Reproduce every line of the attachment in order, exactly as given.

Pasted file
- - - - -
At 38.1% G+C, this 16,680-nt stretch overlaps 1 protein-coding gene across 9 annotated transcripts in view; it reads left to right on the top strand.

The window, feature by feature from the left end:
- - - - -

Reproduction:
At 38.1% G+C, this 16,680-nt stretch overlaps 1 protein-coding gene across 9 annotated transcripts in view; it reads left to right on the top strand.

The window, feature by feature from the left end: